Hiding in Plain Sight, by Paula Rose Michelson

Welcome to chapter two, which is aptly titled Hiding in Plain Sight because this is what Naomi’s rash decision to accept the old Tía’s offer, and her fear of being discovered forces her to do. Before you read this posting, I hope that you will remember our heroine planned to find her Uncle and help him raise enough money to bring their family to this land of the free. However, given the horrid circumstance that she encountered, her life is very unlike the one she had envisioned, which leads me to ask you to think about one plan you implemented that did not turn out as you though it would. Now that you have one in mind we can begin.

~~~~~The Text

Naomi’s loneliness was so pervasive that she searched for a way to escape her isolation, thought about the times her mamá had taken her and her sisters to church to light their candles, remembered how they had successfully masqueraded as Catholics, and wished she could do the same. It is better this way, she told herself, her loneliness assuaged by the fact that she did not have to explain to a friend why she had an aversion to all things religious. Yet sometimes, when the church bells rang, she felt closed in by her isolation, and wished her tía would release her from her pledge. Then she would remind herself that if her sponsor thought she was not as she seemed, she would be out on the street, picked up by immigration, and deported. Many nights she lay awake in her room as feelings of guilt overwhelmed her. In the quietness of the casa, she would think about the choices she made that lead her to live a life in the shadows. She wished she could undo the decisions that had forced her into this difficult situation.

She tried to remind herself that her mamá had called it “hiding in plain sight” and taught her at an early age how to blend in. Although she had fled Spain in search of freedoms the Jews did not have there, her lot was very much like theirs. Yet when she remembered the stories of the Jews forced to become Catholic or die during the Inquisition, she breathed a sigh of relief, for she believed that no one in America would do such a heinous thing. As a hidden resident of Spanish Harlem, she knew her omission placed her in daily peril. She feared telling her tía. She feared not telling her tía. She was unable to own who she was. For as long as she could remember, no one had ever stepped from the shadows of their faith into the true light of day. No one had ever spoken of who they were or whose they were.

Naomi was pleased that she did not have to live a life of two faiths, as her tía put no store in “such foolishness,” as she called it. Hiding here was easier. Yet sometimes, when she heard the church bells ring, she would think of her desire to be involved in life outside the casa. If she had spoken with someone, she might have confessed that each time she heard them, her heart leapt for joy. Just as suddenly, the memory of her shameful secret would resurrect itself. Aware that she was not Catholic but Jewish, she would curl into a ball for protection and remember the painful feelings of rejection she had experienced. Tremors would seize her body as she ruminated on the times others had shunned her family on her account. In her mind, the fault was the church’s because it was through her participation in the life of the church that she had heard many things that affected her and left her no alternative but to flee. The words of the nuns followed her across the ocean. “Jesus could never forgive or love a Jew. The Jews killed Him. They are an abomination before God.” Though those who had spoken the words were far away, and she sometimes wondered if she had remembered their words correctly, she assumed they were her adversary, for she did not know that there is one who is unseen who wars against the elect. Although she knew that what the church had taught was a lie, her mind hammered the words at her until she found herself thinking, Jesus could never love me. My people killed him!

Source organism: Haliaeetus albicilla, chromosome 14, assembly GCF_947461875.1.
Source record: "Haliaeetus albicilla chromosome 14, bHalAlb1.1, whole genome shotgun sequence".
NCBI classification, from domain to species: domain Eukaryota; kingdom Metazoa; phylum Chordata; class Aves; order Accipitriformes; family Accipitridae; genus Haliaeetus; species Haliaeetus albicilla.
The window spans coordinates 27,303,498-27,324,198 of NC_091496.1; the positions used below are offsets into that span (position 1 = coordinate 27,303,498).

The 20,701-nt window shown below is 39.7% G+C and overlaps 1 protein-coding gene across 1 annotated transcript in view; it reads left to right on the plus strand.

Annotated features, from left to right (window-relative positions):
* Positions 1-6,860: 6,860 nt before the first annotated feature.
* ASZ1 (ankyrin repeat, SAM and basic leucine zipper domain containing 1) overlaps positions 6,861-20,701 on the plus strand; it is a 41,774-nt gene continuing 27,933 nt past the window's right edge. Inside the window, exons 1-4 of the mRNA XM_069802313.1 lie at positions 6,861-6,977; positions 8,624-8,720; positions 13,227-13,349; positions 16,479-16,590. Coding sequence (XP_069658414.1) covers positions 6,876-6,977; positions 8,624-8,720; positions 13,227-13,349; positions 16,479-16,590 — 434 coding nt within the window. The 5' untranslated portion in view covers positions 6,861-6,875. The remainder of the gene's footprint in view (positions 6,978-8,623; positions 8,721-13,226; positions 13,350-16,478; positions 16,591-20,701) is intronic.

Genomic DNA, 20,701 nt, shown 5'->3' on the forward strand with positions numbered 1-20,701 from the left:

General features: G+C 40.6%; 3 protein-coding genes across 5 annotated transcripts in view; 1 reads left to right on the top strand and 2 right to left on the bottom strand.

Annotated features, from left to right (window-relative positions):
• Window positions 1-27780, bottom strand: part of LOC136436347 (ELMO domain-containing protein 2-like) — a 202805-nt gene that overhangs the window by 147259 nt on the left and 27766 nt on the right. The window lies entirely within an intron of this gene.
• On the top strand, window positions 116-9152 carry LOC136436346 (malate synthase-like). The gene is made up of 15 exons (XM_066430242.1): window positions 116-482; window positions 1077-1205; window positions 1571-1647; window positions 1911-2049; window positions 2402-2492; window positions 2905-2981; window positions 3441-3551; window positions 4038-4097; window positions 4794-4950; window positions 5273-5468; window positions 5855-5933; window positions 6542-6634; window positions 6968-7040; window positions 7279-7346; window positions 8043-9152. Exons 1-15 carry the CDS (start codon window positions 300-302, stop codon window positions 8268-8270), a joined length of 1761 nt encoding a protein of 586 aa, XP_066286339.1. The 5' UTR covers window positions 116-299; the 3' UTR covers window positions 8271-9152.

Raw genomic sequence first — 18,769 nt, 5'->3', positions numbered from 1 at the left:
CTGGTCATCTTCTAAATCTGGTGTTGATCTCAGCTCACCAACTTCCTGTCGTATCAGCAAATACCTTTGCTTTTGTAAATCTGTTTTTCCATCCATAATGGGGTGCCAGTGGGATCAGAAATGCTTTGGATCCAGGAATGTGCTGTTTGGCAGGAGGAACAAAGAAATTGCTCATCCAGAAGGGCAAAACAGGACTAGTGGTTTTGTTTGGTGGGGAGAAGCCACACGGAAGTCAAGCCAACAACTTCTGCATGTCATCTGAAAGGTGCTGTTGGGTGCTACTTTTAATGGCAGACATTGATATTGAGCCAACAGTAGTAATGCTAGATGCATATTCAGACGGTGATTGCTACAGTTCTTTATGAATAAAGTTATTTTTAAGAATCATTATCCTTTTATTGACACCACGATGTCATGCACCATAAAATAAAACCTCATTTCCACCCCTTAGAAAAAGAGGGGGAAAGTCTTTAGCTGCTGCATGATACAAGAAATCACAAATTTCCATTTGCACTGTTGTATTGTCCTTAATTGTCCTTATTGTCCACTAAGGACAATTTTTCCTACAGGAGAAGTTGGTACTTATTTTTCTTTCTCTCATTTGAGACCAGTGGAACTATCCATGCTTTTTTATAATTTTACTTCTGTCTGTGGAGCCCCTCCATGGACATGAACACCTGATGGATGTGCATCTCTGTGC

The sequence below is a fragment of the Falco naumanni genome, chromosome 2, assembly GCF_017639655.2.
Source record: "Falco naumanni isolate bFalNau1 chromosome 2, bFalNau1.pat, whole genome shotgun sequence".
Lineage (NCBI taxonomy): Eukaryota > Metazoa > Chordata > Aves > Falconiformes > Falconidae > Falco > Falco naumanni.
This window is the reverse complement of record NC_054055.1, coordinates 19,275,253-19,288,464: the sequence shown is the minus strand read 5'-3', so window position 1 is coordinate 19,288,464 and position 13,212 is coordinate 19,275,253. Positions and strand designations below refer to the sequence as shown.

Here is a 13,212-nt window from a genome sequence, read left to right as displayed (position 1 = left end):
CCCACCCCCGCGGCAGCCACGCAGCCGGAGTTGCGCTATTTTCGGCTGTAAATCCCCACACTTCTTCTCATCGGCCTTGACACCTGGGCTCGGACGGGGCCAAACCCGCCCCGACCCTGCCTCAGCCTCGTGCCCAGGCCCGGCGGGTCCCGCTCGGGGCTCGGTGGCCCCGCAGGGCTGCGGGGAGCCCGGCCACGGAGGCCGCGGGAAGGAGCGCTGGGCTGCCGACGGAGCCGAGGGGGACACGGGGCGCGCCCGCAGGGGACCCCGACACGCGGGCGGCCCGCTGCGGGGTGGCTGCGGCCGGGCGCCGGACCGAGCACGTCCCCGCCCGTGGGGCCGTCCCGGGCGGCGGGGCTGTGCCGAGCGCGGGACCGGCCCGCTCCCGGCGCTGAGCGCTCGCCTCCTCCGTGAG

~~~~~Author's Definition of Desire

Because Naomi’s desire seems to be important in the opening of this chapter, I believe it necessary to understand what desire is and how it can move or inhibit each of us. For the purpose of this posting, I define desire as: A wish or long for something that seems so needed that an individual believes that they cannot live without that desired thing or person.


Does a desire for something motivate or inhibit you?

If others knew what your hearts desire was/is would they use that information for or against you?

What have you planned, or are you doing to ensure that what you desire will become a reality?

~~~~~~Authors Comments

Although this posting and the questions above may seem like every other that I have posted, let me suggest that at times each of us treats those things that might profoundly impact us as if they were of no import at all. I share this because I have found that the things I do not want to deal with are those very things that, once exposed, give me no rest until I have grappled with them. Just as in the beginning of this chapter, Naomi must grapple with her choice and all making it denies her, each of us must own our reality for only by doing this can make new, and hopefully better plans.

Until we meet again, I pray Gods Shalom (His peace) which transcends all understanding upon you.

Should you wish to order your copy of Casa de Naomi: The House of Blessing in book from Amazon.com please hurry because (though more have been ordered) there are only three remaining. Since the novel is available in Kindle if you have that device you can always download your copy at http://www.amazon.com/

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